The fascinating Easter Island exudes mystery and mythology – with a rather ambiguous past, the facts are unknown to many. Historians and anthropologists have spent decades trying to understand its culture which, thankfully, to this day has been preserved. With the towering moai statues iconic of the island, begin your journey around Rapa Nui and let the legends and history unfurl.
Why is it called Easter Island?
The name Easter Island was given to this Polynesian Island by Jacob Roggeveen, a Dutch admiral who landed on Rapa Nui on Easter Sunday in 1722. The people of Rapa Nui who have inhabited the island since around 300 A.D. still call their island Rapa Nui. In fact, the first name given to the island was “Te Pito O Te Henua,” translating as “The World’s Navel.”
Where is it?
Ranking first place on the United Nations’ “Isolation Index,” it is the most secluded inhabited island in the world. In 1888, Chile annexed the island, which remains a territory of that nation to this day, belonging to the Chilean Valparaiso region. Although it is a distant 2,360 miles (3,800 kilometers) off the coast, Chile is the closest country to the island.
How to get there
To reach Easter Island, you will need to take a plane. The shortest journey is from Santiago airport, taking five hours. This is also a cheaper option compared to a seven-hour flight from Tahiti.
Where did the inhabitants come from?
It is believed that around 1,500 years ago, the adventurous chief that went by the name of Hotu Matu’a led his people to this isolated island. Here, they lived on the remote island, away from the rest of the world and Polynesia for many generations until the arrival of European explorers.
What happened on the island?
Although there is a gap in documentation between the arrival of Hotu Matu’a and the Europeans, it is believed that there was a population of about 10,000 people on the Rapa Nui. However, by the time the Europeans arrived, the numbers were quite minimal. Having deforested the whole island, for what’s thought to have been for agriculture, the island’s loss of trees exposed the volcanic soils to erosion. Oral tradition also claims that there had been civil warfare and cannibalism among the inhabitants.
How did the statues get there?
With no written history and only the spoken stories passed along from generation to generation, there is no real indication of how the statues arrived on the island, nor how they were transported around the island. Considering that many of the statues have bodies buried underground and the heaviest is a hefty 82 tonnes, it must have been some impressive feat. Anthropologists believe that there was contact between Rapa Nui and South America, as the moai bear resemblance to Incan and Mesoamerican artifacts.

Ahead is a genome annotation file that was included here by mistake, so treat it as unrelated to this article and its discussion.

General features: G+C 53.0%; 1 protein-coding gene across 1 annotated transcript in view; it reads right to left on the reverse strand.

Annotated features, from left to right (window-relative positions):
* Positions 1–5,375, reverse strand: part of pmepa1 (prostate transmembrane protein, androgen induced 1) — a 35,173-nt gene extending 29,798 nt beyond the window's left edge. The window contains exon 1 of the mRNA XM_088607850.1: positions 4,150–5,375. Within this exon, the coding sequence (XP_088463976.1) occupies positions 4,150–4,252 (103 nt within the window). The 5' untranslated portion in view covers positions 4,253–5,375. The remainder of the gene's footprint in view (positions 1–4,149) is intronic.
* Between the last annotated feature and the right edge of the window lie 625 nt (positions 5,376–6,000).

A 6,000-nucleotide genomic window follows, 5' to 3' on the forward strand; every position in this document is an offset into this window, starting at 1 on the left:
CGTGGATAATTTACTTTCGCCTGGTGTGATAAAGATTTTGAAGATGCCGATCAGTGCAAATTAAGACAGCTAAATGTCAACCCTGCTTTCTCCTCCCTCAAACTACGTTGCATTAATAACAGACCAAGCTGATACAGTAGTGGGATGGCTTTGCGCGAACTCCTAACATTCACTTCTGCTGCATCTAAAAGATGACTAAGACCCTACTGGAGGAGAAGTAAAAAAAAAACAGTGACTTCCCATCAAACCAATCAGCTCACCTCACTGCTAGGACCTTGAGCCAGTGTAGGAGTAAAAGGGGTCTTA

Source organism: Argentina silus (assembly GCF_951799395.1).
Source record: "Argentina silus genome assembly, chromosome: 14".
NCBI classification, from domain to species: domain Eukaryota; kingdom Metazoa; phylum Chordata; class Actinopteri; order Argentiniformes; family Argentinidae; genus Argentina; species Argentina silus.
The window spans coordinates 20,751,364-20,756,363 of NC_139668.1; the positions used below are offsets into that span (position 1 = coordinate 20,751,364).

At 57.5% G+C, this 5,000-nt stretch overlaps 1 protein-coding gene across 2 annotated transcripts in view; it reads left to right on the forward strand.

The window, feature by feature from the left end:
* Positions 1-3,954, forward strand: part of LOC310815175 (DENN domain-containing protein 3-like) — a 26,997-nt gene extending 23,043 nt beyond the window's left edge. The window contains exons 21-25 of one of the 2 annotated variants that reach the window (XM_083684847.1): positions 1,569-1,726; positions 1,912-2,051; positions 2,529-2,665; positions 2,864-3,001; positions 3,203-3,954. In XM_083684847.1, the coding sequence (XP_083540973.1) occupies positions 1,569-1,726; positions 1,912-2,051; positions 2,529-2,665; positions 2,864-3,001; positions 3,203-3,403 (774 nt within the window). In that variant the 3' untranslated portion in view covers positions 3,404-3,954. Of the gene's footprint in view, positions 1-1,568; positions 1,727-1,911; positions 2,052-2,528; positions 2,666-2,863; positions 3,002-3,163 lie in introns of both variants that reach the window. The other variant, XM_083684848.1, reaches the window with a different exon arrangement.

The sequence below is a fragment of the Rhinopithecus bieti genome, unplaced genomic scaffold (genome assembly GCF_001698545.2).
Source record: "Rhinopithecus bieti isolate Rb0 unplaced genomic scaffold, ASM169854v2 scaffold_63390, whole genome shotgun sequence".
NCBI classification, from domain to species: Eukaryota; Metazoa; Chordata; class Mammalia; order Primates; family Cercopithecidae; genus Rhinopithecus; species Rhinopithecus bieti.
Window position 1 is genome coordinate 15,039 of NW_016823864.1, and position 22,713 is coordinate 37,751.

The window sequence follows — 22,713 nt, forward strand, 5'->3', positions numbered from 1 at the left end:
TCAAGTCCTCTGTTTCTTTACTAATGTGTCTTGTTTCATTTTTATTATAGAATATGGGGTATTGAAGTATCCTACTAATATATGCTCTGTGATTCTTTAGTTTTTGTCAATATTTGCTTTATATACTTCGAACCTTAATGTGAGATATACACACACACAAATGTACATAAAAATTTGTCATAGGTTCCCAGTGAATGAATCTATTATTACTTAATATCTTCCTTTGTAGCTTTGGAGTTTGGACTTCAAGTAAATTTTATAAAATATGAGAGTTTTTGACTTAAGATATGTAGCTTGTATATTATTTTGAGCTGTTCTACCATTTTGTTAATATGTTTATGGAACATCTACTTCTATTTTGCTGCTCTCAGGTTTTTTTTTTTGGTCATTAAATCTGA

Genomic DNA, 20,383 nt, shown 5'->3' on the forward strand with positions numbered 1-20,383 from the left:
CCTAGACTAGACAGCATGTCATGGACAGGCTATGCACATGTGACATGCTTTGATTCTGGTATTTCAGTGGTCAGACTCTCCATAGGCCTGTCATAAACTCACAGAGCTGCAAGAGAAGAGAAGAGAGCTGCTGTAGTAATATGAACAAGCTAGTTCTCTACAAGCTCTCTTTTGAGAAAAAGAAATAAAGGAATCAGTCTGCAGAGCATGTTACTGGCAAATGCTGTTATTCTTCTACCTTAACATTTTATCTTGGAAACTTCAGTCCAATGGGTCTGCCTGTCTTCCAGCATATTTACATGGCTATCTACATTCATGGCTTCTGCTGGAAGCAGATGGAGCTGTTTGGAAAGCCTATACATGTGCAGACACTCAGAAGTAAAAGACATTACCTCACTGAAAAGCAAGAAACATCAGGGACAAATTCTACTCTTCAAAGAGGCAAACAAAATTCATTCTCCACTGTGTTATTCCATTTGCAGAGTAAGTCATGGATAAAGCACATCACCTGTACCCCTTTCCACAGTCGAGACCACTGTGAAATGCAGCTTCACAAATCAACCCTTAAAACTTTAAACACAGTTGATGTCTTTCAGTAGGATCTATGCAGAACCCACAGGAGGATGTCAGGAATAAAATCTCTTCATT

History of the statues
The Rapa Nui people carved these huge stone sculptures to represent the faces of worshipped ancestors, who are supposedly buried underneath the ahu (platform). The reason the sculptures all face inwards is to show protection among each other. Some of the moais have pukaos, a hat-like structure on their heads; some theories consider them to have an expression of power, others that they represent hair. Originally there were thousands of moai statues, but before the island was made a World Heritage Site in 1995, many of the statutes were taken by collectors. Moais can be found in museums all over the world, the most famous being The Louvre in Paris and the British Museum in London. What’s more, the largest moai can be seen from Google Earth.
The Tapati Rapa Nui Festival is the annual celebration of culture, held during the first two weeks February. The island splits into two teams, both led by a queen, with the winner crowned “Queen of the Island” for the entire year. Other traditional activities that the locals participate in include dancing, wood carving and music played on unique eight-string flat ukuleles that look a little like electric guitars; all part of a celebration enjoyed by both locals and tourists. In addition, the island laws proclaim that if you are not from Rapa Nui you cannot own land on the island, nor can you marry your third cousin.
The kohau rongo rongo, as locals call it – also known as rongorongo scripture – is still an undeciphered text, consisting of glyphs carved on wood or tablets. Rongo rongo means “the great message” or “the great study.” So say the theories around Easter Island that the great leader, Hotu Matu’a, had 67 tablets that corresponded with the 67 Maori wisdoms – this included knowledge of astronomy and sailing. However, the real meaning is still unknown to us as there was no contact with these inhabitants until the arrival of the Spaniards in 1770.
Once you have enjoyed the history and culture of the island, you can bask in the beautifully clear waters of the Pacific Ocean, said to be the most transparent in the world. Due to this, it creates perfect conditions for snorkelers and scuba divers, who can enjoy great visibility up to a depth of 164–196 feet (50–60 meters) to swim among corals, and native fish of all shapes and colors.